That required a huge budget effort which takes the primary surplus, that is, the non-interest surplus, to 5.5 percent of GDP, up to 6 percent next year, representing a strengthening of the underlying budget position of 9 percent of GDP within two years, which is an extraordinary effort.

That macro is on track. The fiscal program is on track and to the extent they were off by a half a percent of GDP, they took measures to compensate for it, and they're carrying that out.

They moved to a floating exchange rate system. The rate has floated a great deal. It is not freely floating. The government--the Central Bank--intervenes to stabilize rates. But in the past couple of weeks the rate has ranged in a range of 1.15 to 1.35, momentarily to 1.4, considerable variation within a framework in which they're not going to let the rate get completely out of control, and they are using interest rates to help manage the exchange rate.

But they have moved to a floating rate regime and they will, in the course of time, later this year, move on to an inflation-targeting monetary policy, and that will require, or has already been--the Central Bank has been given a new law which gives it operational independence so that it can pursue price stability.

These are major changes in the macroeconomic framework, particularly the fiscal, but obviously the role of monetary policy is changing.

At the same time, there's a series of structural reforms of great strength, of which the banking sector reform is the most impressive.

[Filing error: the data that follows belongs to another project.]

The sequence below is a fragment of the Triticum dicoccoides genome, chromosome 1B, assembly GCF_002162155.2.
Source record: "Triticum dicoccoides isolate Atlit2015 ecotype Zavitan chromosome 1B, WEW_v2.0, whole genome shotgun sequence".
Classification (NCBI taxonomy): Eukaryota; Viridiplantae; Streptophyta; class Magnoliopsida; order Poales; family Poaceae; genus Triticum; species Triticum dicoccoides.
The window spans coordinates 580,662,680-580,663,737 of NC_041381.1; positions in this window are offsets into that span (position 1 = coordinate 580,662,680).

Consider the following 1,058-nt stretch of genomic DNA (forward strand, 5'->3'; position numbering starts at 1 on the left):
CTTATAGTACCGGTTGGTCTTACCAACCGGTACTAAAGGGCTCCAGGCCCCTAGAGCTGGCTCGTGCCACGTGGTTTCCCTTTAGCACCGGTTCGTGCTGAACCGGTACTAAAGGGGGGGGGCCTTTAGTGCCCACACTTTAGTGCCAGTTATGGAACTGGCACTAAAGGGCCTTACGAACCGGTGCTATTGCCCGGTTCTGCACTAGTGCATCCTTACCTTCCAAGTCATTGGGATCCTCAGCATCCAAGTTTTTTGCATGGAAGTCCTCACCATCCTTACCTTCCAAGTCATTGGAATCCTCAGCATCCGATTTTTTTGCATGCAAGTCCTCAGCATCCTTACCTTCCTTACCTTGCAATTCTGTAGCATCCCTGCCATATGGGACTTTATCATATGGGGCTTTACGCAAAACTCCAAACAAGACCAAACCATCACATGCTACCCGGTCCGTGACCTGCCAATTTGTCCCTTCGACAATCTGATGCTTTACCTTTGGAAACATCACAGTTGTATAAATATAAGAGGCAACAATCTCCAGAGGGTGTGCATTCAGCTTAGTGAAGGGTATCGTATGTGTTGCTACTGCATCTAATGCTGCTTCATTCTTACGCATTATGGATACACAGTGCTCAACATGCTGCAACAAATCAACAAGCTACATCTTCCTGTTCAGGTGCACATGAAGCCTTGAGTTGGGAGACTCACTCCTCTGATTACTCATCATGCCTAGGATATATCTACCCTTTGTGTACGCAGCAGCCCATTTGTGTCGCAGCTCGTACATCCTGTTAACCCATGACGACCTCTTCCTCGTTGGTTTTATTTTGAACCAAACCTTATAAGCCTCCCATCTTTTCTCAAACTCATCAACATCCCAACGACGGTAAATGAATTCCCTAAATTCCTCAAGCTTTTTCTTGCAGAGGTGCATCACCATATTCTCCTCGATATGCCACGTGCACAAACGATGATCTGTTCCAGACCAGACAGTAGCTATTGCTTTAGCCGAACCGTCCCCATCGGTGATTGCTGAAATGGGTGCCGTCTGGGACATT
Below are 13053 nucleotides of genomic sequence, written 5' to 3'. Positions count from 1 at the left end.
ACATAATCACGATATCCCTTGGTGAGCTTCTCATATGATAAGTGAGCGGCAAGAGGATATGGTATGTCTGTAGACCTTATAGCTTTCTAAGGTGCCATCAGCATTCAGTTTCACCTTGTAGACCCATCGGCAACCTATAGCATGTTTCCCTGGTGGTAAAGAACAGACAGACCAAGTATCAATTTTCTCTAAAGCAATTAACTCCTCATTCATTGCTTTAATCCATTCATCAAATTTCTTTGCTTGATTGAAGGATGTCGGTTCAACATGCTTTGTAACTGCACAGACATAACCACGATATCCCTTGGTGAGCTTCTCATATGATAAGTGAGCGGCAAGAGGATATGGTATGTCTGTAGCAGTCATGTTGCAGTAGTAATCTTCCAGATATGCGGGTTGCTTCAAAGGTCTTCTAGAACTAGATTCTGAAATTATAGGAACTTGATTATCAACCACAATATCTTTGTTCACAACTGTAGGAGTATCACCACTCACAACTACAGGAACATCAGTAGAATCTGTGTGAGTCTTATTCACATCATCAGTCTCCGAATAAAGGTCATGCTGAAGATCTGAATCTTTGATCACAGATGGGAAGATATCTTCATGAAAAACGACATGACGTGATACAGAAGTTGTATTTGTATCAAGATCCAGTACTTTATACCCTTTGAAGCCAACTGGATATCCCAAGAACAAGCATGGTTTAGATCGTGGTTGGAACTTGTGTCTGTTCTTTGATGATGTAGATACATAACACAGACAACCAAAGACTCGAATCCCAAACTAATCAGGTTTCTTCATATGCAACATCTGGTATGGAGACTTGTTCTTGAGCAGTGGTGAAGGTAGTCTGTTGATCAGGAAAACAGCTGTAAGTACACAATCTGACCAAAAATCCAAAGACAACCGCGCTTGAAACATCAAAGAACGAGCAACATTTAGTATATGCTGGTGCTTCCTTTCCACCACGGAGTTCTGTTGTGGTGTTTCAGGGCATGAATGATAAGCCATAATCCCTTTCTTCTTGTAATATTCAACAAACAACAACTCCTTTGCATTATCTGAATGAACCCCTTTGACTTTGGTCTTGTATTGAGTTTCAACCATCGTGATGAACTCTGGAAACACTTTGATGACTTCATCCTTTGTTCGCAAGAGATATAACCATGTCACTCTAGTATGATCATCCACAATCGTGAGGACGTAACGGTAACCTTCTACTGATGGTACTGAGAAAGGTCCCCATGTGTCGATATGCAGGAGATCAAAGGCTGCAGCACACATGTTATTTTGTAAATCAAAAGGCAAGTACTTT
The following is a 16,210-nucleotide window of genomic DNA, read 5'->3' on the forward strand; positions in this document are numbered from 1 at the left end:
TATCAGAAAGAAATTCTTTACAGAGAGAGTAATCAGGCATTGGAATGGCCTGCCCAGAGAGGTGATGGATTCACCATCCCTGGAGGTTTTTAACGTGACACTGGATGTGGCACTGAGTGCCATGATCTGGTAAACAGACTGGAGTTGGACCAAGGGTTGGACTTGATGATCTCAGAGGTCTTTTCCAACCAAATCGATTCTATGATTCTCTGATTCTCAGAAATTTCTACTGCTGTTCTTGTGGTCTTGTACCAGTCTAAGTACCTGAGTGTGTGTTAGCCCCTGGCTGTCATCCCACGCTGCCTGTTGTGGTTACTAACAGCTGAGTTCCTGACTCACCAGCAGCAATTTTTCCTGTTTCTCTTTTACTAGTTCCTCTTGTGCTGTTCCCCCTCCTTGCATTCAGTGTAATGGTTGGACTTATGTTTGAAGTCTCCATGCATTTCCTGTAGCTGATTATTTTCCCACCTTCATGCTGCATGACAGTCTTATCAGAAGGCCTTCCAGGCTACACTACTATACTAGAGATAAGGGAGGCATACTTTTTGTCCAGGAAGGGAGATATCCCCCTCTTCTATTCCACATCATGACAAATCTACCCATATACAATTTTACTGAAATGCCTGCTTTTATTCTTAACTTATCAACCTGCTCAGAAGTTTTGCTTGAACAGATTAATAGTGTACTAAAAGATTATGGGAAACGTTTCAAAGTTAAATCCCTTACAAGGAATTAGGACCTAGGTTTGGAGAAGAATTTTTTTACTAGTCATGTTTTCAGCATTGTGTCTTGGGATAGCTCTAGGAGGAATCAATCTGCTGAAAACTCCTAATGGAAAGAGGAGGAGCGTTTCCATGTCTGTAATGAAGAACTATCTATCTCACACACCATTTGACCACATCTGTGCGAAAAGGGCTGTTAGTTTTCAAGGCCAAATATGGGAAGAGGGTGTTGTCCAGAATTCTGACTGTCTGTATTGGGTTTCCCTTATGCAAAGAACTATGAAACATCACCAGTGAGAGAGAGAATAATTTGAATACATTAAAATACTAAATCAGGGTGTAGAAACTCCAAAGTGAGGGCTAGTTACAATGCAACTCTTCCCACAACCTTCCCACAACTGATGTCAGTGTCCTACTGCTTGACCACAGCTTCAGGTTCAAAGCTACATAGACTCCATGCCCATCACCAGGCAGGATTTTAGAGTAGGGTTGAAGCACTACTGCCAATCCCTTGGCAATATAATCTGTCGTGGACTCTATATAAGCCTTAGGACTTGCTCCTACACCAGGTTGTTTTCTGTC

On the day this revised program began in May, the public banks were a tremendous presence in the money markets in Turkey, and the system was crisis-prone in that if they ever got into any sort of trouble, the other banks in the system declined to lend to them, and then interest rates spiked, and you had another crisis.

Within a month, under a careful program, worked out by the Turkish Central Bank with the aid of the IMF, the public banks had been taken out of the overnight markets in Turkey by changing the form of their assets to much longer-term assets, and they are no longer a daily threat to the stability of the system.

At the same time the banks are under government control--and they amounted to, I think, about 50 percent of the system--are being financially restructured; politically independent boards and new management is being imposed on them; and the private banking system is being strengthened.

I believe that what has been done in the banking system, in Turkey, since last December, represents an extraordinary effort at restructuring, something which has taken much longer, in most countries, and on which the Turks have acted with real determination. And the process isn't finished, they still have to private some banks, close down some others.

It is proceeding on schedule, and up to this review, which took place yesterday, they have met all the conditions. There was a minor, very small condition, which, because circumstances have changed, was waived, but I would say that on banking, 96 or 97 percent of what was agreed to has been done, and that that, by any standard, is an extraordinary achievement.

On the fiscal side, in structural measures, they've closed budgetary funds, they've got a new law in public finance and debt management. They're improving the management of the budget and, later, under this program, in October, there will be a law on public procurement which will be very important.